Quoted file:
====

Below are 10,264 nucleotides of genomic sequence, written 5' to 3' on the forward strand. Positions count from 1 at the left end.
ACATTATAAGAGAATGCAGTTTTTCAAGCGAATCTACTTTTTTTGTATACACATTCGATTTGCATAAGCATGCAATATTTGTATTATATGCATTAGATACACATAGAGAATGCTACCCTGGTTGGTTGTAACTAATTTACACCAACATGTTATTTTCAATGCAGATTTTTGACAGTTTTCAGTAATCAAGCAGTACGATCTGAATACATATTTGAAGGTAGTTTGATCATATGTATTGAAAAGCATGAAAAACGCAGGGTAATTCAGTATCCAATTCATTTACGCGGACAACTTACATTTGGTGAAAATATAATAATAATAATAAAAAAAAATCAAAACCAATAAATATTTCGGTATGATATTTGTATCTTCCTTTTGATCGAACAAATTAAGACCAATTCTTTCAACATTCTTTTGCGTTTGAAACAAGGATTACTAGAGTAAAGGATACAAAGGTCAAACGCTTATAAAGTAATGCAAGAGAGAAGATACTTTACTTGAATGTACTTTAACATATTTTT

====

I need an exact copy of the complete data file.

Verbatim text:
Below are 10,264 nucleotides of genomic sequence, written 5' to 3' on the forward strand. Positions count from 1 at the left end.
ACATTATAAGAGAATGCAGTTTTTCAAGCGAATCTACTTTTTTTGTATACACATTCGATTTGCATAAGCATGCAATATTTGTATTATATGCATTAGATACACATAGAGAATGCTACCCTGGTTGGTTGTAACTAATTTACACCAACATGTTATTTTCAATGCAGATTTTTGACAGTTTTCAGTAATCAAGCAGTACGATCTGAATACATATTTGAAGGTAGTTTGATCATATGTATTGAAAAGCATGAAAAACGCAGGGTAATTCAGTATCCAATTCATTTACGCGGACAACTTACATTTGGTGAAAATATAATAATAATAATAAAAAAAAATCAAAACCAATAAATATTTCGGTATGATATTTGTATCTTCCTTTTGATCGAACAAATTAAGACCAATTCTTTCAACATTCTTTTGCGTTTGAAACAAGGATTACTAGAGTAAAGGATACAAAGGTCAAACGCTTATAAAGTAATGCAAGAGAGAAGATACTTTACTTGAATGTACTTTAACATATTTTT